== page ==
I have referenced several problems and solutions as math teaching methods.
In the fourth grade class in which I taught, each math lesson would start with 10 single digit addition problems which were written across a blackboard. The children were given two minutes to complete them in their math journals. In the next two to three minutes the children were called upon to give the answers. If the child answered correctly, the child got to write the answers on the blackboard.
One day, after putting the children in small groups, I gave each group their choice of one of five word problems. I told them I did NOT want them to solve the problem. I want them to figure out how to solve it. I chose one of the problems and modeled it but I found out that this class was very weak on problem solving skills. I had to incorporate in several practices on problem-solving to rectify this situation.
To teach fractions, I gave them pieces of colored posterboard on which shades were drawn and divided to cut out. This gave the children their own set of fraction manipulatives. They liked using them. I also gave them a fraction bar guide as an easy way to compare fractions. It was difficult to comprehend fractions that way. So I brought my bread maker to class, measured all of the ingredients in front of them, and made bread (it was peanut butter and jelly bread). I did this in the morning and we ate the bread as an afternoon treat. While enjoying it, we discussed the importance of fractions in baking.
Bos and Vaughan (1998) say to “incorporate calendar activities into the daily schedule.” This I always did. We had a calendar monitor, who would hang a number on the calendar and move the cards in the pockets. If today were Wednesday, Wednesday would be taken out of the “Tomorrow will be . . .” pocket and put in the “Today is . . .” pocket. Tuesday would be moved from the “Today is . . .” pocket and put in the “Yesterday was . . .” pocket, and Thursday would be taken out and put in the “Tomorrow will be . . .” pocket. Monday would be moved to the holding box.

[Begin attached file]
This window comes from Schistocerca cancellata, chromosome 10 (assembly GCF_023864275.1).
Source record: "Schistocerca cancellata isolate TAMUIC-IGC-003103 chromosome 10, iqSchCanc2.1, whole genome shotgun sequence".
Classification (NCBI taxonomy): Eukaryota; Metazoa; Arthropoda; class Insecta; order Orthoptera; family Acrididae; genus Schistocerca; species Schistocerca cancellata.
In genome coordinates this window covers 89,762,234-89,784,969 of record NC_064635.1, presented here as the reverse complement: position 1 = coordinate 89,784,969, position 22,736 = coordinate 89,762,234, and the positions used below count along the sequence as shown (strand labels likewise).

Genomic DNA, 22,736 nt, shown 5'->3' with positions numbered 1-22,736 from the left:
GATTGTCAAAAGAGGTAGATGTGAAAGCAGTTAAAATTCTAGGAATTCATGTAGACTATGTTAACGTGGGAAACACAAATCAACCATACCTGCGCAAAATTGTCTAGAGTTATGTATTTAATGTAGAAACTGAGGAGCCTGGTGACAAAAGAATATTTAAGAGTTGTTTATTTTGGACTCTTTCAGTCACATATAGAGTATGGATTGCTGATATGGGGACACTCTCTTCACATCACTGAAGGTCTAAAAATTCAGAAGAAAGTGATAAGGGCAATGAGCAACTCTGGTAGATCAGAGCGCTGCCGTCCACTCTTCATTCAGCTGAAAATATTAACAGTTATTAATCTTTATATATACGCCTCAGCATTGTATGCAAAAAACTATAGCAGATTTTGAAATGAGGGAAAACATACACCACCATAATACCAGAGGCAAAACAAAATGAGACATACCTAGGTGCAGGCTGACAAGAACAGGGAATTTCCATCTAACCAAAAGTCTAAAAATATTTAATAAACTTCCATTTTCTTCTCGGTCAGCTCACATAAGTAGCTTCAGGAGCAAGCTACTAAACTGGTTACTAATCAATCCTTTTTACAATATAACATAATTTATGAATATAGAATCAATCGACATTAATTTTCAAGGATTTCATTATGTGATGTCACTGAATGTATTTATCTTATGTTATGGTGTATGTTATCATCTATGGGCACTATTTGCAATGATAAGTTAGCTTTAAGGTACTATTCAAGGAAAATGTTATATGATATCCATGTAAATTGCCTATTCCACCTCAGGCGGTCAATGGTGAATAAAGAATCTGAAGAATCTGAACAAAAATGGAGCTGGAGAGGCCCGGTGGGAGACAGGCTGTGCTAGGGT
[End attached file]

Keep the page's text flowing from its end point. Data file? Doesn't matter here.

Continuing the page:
One other thing comes to my mind. This was something I witnessed when I was a student teacher. I noticed a role of adding machine type paper tacked up around the room. Every day the teacher would write a number on it to show how many days of school we had completed so far that year. Every number divisible by two had a yellow circle around it, fives had a blue square and tens had a red triangle. We would practice counting by ones, fives, and tens every day. I remember thinking, what a marvelous way to teach!
I wish I had the Fleischner, Nuzum, and Marzola (1987) instructional program at the time I was trying to teach problem-solving. I would have used it to make ‘fill in the blank’ forms for my students with special needs. I would have the children use it as a guide to word problem solving. I do not know that I would use Hutchinson’s (1993) strategy, though, because I found it confusing.
In reading Bos and Vaughan (1998), I came across an illustration on page 370 about Sally and her puppies. When I read the problem, my first reaction was that Sally had 12 dogs left. I had to stop and think about what was wrong with this problem. It took me a few minutes to figure it out. It has three problems. 1) Sally has 12 dogs. So she must have had 16 dogs in the beginning. She gave away four, and has how many left? 2) It does not say how many of the 12 dogs are puppies. This took me longer to identify. 3) The question says, “How many are left?” How many what are left? I think this is an awkward problem at best. If we are going to teach children who already have problems in math, we must write the word problems as clearly as possible!
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